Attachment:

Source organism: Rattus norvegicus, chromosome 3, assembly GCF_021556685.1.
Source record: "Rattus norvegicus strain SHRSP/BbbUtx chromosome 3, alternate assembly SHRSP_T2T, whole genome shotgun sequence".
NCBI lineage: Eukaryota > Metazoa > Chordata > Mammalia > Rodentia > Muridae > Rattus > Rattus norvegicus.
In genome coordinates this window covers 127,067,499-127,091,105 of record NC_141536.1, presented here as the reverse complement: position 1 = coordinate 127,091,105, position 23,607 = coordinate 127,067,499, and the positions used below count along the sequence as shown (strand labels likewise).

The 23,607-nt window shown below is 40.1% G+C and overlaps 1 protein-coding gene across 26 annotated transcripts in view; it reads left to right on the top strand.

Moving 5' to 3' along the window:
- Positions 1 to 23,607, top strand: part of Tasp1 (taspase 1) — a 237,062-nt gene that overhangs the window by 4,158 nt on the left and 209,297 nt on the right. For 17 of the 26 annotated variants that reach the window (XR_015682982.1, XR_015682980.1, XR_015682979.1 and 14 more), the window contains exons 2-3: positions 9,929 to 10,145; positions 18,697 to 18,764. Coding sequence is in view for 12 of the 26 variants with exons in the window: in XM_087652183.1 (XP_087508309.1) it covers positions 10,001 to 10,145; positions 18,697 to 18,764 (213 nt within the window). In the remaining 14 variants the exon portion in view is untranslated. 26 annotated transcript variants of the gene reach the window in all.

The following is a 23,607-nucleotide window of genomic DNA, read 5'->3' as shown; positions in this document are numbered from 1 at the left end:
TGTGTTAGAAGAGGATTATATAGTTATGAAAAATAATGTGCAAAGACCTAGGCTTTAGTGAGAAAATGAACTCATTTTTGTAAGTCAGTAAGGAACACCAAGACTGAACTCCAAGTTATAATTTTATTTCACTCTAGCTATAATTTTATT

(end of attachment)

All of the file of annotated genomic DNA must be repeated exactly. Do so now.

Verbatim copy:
Source organism: Rattus norvegicus, chromosome 3, assembly GCF_021556685.1.
Source record: "Rattus norvegicus strain SHRSP/BbbUtx chromosome 3, alternate assembly SHRSP_T2T, whole genome shotgun sequence".
NCBI lineage: Eukaryota > Metazoa > Chordata > Mammalia > Rodentia > Muridae > Rattus > Rattus norvegicus.
In genome coordinates this window covers 127,067,499-127,091,105 of record NC_141536.1, presented here as the reverse complement: position 1 = coordinate 127,091,105, position 23,607 = coordinate 127,067,499, and the positions used below count along the sequence as shown (strand labels likewise).

The 23,607-nt window shown below is 40.1% G+C and overlaps 1 protein-coding gene across 26 annotated transcripts in view; it reads left to right on the top strand.

Moving 5' to 3' along the window:
- Positions 1 to 23,607, top strand: part of Tasp1 (taspase 1) — a 237,062-nt gene that overhangs the window by 4,158 nt on the left and 209,297 nt on the right. For 17 of the 26 annotated variants that reach the window (XR_015682982.1, XR_015682980.1, XR_015682979.1 and 14 more), the window contains exons 2-3: positions 9,929 to 10,145; positions 18,697 to 18,764. Coding sequence is in view for 12 of the 26 variants with exons in the window: in XM_087652183.1 (XP_087508309.1) it covers positions 10,001 to 10,145; positions 18,697 to 18,764 (213 nt within the window). In the remaining 14 variants the exon portion in view is untranslated. 26 annotated transcript variants of the gene reach the window in all.

The following is a 23,607-nucleotide window of genomic DNA, read 5'->3' as shown; positions in this document are numbered from 1 at the left end:
TGTGTTAGAAGAGGATTATATAGTTATGAAAAATAATGTGCAAAGACCTAGGCTTTAGTGAGAAAATGAACTCATTTTTGTAAGTCAGTAAGGAACACCAAGACTGAACTCCAAGTTATAATTTTATTTCACTCTAGCTATAATTTTATT